Opinion: How Elected Officials Can Improve Public Transit: It Starts with Actually Riding the Bus

Like a lot of U.S. politicians, NYC Mayor Bill de Blasio isn't exactly known for getting around on public transportation. Image: Streetsblog NYC.
Like a lot of U.S. politicians, NYC Mayor Bill de Blasio isn't exactly known for getting around on public transportation. Image: Streetsblog NYC.
Josh Cohen
Josh Cohen

One of the many things President Biden was known for during his decades-long run as a U.S. senator was his daily train rides to and from Washington, D.C. Dubbed “Amtrak Joe” by his colleagues, Biden was simply looking to balance his career in D.C. with his family life in Delaware. However, he might have been onto something with these regular public transit trips — giving him a real-world view of how this critical community infrastructure operates.

The public transportation ecosystem consists of complex parts, each with their own unique and region-specific challenges. While local officials debate the best ways to improve their respective transit systems, the truth is that most of them lack a real-world perception of their own local transit systems. This is because most haven’t had to actually catch the bus or train in years, or even decades (unless for a photo opportunity).

The first step to driving long-overdue change to America’s transportation system is getting in on the ground level to understand community needs and common frustrations. In fact, I’d argue it should become law that public officials, especially those serving dense metropolitan areas, must regularly take different modes of public transit.

Take for example, in New York City. The current mayoral race includes a list of high-profile candidates spanning the sphere of politics, and New Yorkers are forced to determine who they can count on to make real changes to improve their city. Transit is an essential slice of the Big Apple pie. However, this requires going beyond having iconic New Yorkers such as Jerry Seinfeld voice safety messages throughout trains and on platforms. It requires exposing and solving real pain points in the daily NYC transportation experience.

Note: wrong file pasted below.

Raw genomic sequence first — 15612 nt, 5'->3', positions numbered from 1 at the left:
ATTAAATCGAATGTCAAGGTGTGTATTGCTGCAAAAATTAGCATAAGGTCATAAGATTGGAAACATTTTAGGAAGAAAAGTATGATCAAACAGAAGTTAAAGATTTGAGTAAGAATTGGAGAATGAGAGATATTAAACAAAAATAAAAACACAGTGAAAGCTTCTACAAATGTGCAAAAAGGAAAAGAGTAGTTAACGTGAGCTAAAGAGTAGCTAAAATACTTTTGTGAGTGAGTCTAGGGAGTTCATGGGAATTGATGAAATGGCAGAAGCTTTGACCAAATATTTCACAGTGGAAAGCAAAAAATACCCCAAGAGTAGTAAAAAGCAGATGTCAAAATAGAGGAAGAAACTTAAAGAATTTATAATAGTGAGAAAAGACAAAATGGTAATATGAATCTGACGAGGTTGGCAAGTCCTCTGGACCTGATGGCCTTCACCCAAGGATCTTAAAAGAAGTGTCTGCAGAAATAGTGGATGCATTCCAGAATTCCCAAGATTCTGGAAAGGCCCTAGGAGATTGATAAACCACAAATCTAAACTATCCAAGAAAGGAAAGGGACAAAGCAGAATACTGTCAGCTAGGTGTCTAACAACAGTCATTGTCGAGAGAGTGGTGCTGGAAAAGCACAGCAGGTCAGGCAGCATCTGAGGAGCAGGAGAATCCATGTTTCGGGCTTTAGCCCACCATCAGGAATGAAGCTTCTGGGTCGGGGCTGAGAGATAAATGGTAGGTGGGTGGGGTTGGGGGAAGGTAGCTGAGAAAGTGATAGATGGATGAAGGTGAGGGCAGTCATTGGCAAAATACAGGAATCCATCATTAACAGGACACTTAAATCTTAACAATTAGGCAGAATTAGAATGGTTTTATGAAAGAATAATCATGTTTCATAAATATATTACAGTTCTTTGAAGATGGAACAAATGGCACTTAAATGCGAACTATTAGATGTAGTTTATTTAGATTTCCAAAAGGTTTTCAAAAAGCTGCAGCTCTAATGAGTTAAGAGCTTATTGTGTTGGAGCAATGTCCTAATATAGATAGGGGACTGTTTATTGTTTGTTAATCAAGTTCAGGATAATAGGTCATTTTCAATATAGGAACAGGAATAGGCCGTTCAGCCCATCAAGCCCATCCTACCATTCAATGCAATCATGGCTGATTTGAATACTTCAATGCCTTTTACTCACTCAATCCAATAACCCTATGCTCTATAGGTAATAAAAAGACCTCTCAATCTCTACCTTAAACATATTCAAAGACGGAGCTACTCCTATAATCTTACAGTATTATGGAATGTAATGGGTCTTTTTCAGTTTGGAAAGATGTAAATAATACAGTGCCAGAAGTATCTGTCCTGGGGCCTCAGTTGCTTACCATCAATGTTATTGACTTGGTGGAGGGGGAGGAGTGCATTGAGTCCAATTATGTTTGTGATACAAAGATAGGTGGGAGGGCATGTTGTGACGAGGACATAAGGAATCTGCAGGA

For NYC mayoral candidates and elected officials across the U.S., regularly experiencing the realities of transit riders will enable them to understand the intricacies of transportation systems, build empathy, and emphasize their commitment to improving residents’ lives.

Get a better grasp on the complexities of public transportation systems 

From navigating ever-changing schedules and maps to purchasing fares and passes, there’s no denying that public transit is complex. For public officials, taking the time to understand the ins and outs of their local transit system not only enables them to gain fundamental operational knowledge, but it also helps them identify critical areas for improvement — and, if possible, more funding.

Build empathy for local riders that depend on public transit for daily needs

For politicians, driving in a car (or having a driver) is the default transportation experience. However, the number one goal for elected officials is to serve and support the local community. How can politicians effectively do this without being empathetic to the daily experiences, and sometimes struggles, their residents face?

Empathy is a major reason that elected officials should commit to regularly riding public transit. This doesn’t mean scheduled rides where transit operators roll out the red carpet for the mayor and their team. To get the true commuter experience, elected officials must wait in the cold for 15 minutes, only for a fully packed train to arrive and immediately depart the platform. By gaining these real-world experiences, elected officials can make better public funding decisions that support their unique community needs.

Reiterate the importance of public transit and commitment to improving it

Public transportation is a fundamental lifeline for many. It serves a critical link in the chain to economic success, enabling residents to get to work, school, the grocery store and important healthcare appointments. In addition, it’s one of the most public-facing community services that residents directly fund. Therefore, they want to be sure elected officials are putting their dollars to good use.

The very act of elected officials taking public transit signals to the local community that they recognize the importance of these systems and that it is a top priority. It also shows that they are taking the time to understand areas for improvement so they can make the best use of public funds.

From the NYC politicians currently running for mayor, to senators such as Joe Biden that held office for decades, my advice is to truly get embedded in the community. Take the time to understand basic needs and make sure every decision is made with empathy at its core. There’s no better way to start than by taking the bus.

Josh Cohen is the co-host of The Movement and TransLoc’s National Director of Policy. Follow him on Twitter @CohenJP.


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